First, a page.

Many students living with hearing loss are going through their university careers without the resources to hear clearly in the classroom. The good news is, once students are aware of the hearing technology that could help, they can get the items for free!
College is an exciting time for young adults as they gain independence and immerse themselves in a their education, but it can also come with struggles, especially for students with hearing loss.
Learning in the classroom requires a lot of attention, which can be exhausting for students. Students with hearing loss can often experience “concentration fatigue” from struggling to lip-read or listen to somebody for a long period of time.
“When I first began losing my hearing in elementary school, that was the start of what I call my ‘Swiss Cheese’ education,” says Karen Putz, a deaf author and advocate for hearing accessibility. “Every day, all day long, I strained to lipread and use my residual hearing in an attempt to access what was being said in the classroom. I studied every night to try and fill in the holes of what I missed during the day.”
Luckily, there is technology available to help hard-of-hearing students hear and learn better in the classroom – and it’s FREE to all qualified university students in the U.S., Canada, U.K., and various other countries, such as Japan.
In the U.S., this resource is requested directly through Disability Councilors. In the UK, it’s called the “Disabled Students Allowance.”
Unfortunately, not many students know about these free resources, and go through their college careers without having access to technology that could help them learn. Or worse, they are provided with technology that is not right for them.
“On my first day of class, I received an FM system and went to class, eager to learn and start this new chapter in my life,” says Kirsten Brackett, a hearing aid user who graduated in 2016. “Unfortunately, I ended up not liking my FM system. I found it hard to hear when other students participated in class and often my professor seemed too loud through the device. So, I ditched it. I told my professor that if I stayed near the front I would be able to hear him. But as classes got harder and lectures contained new words and concepts, classes quickly became more difficult.”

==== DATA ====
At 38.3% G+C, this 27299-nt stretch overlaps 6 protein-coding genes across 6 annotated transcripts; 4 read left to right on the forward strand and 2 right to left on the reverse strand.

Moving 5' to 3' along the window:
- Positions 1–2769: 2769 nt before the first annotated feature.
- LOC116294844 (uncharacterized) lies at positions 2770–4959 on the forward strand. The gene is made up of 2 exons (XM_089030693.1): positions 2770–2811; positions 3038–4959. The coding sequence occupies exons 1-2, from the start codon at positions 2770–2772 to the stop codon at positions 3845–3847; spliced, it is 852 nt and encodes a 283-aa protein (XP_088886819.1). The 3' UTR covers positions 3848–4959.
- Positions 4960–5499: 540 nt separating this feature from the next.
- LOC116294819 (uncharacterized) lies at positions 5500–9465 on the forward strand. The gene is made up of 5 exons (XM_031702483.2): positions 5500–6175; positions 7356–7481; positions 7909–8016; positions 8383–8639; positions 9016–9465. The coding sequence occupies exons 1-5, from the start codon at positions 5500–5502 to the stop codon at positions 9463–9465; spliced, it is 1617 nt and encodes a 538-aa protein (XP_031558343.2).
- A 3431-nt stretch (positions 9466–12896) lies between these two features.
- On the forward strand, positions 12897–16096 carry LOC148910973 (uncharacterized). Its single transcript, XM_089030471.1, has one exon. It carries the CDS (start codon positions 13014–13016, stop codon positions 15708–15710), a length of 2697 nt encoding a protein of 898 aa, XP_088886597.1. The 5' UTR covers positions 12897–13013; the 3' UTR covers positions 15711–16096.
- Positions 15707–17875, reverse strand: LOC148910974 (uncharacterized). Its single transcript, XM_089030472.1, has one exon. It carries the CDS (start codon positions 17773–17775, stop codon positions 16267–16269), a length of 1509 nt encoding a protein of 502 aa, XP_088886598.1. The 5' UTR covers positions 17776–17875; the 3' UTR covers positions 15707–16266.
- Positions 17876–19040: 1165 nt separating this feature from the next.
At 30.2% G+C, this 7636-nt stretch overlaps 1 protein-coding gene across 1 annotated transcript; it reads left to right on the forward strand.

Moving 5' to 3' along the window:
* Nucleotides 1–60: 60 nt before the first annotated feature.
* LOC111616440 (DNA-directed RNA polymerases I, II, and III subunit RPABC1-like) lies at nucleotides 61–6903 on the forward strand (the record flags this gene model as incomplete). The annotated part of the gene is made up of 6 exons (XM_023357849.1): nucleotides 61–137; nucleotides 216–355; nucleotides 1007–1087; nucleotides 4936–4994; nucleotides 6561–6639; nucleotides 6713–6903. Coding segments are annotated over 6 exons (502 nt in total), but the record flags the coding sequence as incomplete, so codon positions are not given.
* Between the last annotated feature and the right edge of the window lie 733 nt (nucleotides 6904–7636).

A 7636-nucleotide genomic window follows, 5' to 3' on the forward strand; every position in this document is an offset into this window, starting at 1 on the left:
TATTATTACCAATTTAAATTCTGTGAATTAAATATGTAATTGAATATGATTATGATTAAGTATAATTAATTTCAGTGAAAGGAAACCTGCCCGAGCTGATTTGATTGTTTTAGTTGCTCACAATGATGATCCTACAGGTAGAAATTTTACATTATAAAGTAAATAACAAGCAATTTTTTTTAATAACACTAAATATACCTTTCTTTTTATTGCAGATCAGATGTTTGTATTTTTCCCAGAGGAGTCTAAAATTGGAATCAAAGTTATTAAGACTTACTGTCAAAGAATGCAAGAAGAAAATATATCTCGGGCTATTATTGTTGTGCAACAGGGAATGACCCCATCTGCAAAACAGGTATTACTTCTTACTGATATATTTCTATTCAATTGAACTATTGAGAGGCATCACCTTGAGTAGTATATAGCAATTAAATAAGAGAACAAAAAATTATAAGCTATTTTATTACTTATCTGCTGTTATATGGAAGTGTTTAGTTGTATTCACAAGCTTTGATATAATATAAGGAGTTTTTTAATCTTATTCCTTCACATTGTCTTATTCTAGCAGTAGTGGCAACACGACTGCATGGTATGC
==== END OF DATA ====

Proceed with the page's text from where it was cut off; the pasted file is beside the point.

Kirsten says she never went back to her disability councilor after that experience, partially because of stigmas that came with using such technologies, but also because she didn’t know what other options were available.
Seven percent of college students are in need of hearing aids, but are unaware of the various hearing technology available to them, according to according to a 2011 study by the International Journal of Audiology. Even more students who have hearing aids aren’t using accessories that could make difficult listening situations, such as the classroom, easier to hear in.
Phonak has a variety of products specifically made for classroom settings, which are free to university students, in compliance with Section 504 of Rehabilitation Act of 1973 & Americans with Disabilities Act of 1990.
Included in these products are the Phonak Roger Pen, Phonak My Link and Phonak Roger Table Mic – all of which are FREE for qualified university students.
“In classrooms all over, deaf and hard of hearing students are going through their days with chunks of information missing from their instruction and educational experience,” Putz says.
Audiologists, hearing care professionals, teachers, parents and students themselves can change this pattern by knowing their rights. Hard-of-hearing students can achieve 100% communication access if they know what resources are available to them.
If a student knows they could benefit from such technology, all they have to do is visit their Disability Councelor on campus and request the products they would like.
Deaf comedian D.J. Demers, who attended university in Canada, says he received laptops through his university disability program, instead of technology such as the Roger Pen, which could have streamed his professors’ voices directly to his hearing aids.
Phonak Roger Pen technology allows students to understand 62% more in noise and over distance compared to people with no hearing loss.
D.J. has since graduated and has been able to follow his dreams of becoming a stand-up-comedian.
To help other university students follow their dreams, D.J. will help spread awareness that other students can obtain free hearing technology, such as the Phonak Roger Pen, to help them hear better in the classroom. For the month of October, D.J. will travel across the country in a National Disability Awareness Month campaign, called the “Here to Hear Tour.”
During the tour, D.J. will perform free stand-up comedy shows, meet with the D/deaf and hard-of-hearing communities and engage with fans through social media and daily vlogs on YouTube. The tour is sponsored by Phonak.
“I feel very fortunate to be embarking on this month-long comedy tour to help Phonak in their mission of destigmatizing hearing loss,” he says. “As I’ve gotten older (and dare I say wiser?) I’ve begun to acknowledge that my hearing aids are not a small part of who I am. They are a huge part of my identity. I still believe that I am more than my hearing aids, but I’m not ashamed to fully recognize their role in my life.”
If you have a college-age patient who is in need of hearing technology, you can help them get resources for free by following these four steps.
Follow the Here to Hear Tour throughout the month of October as deaf comedian D.J. Demers fights to break down stigmas of hearing loss through the power of laughter. www.HereToHearTour.com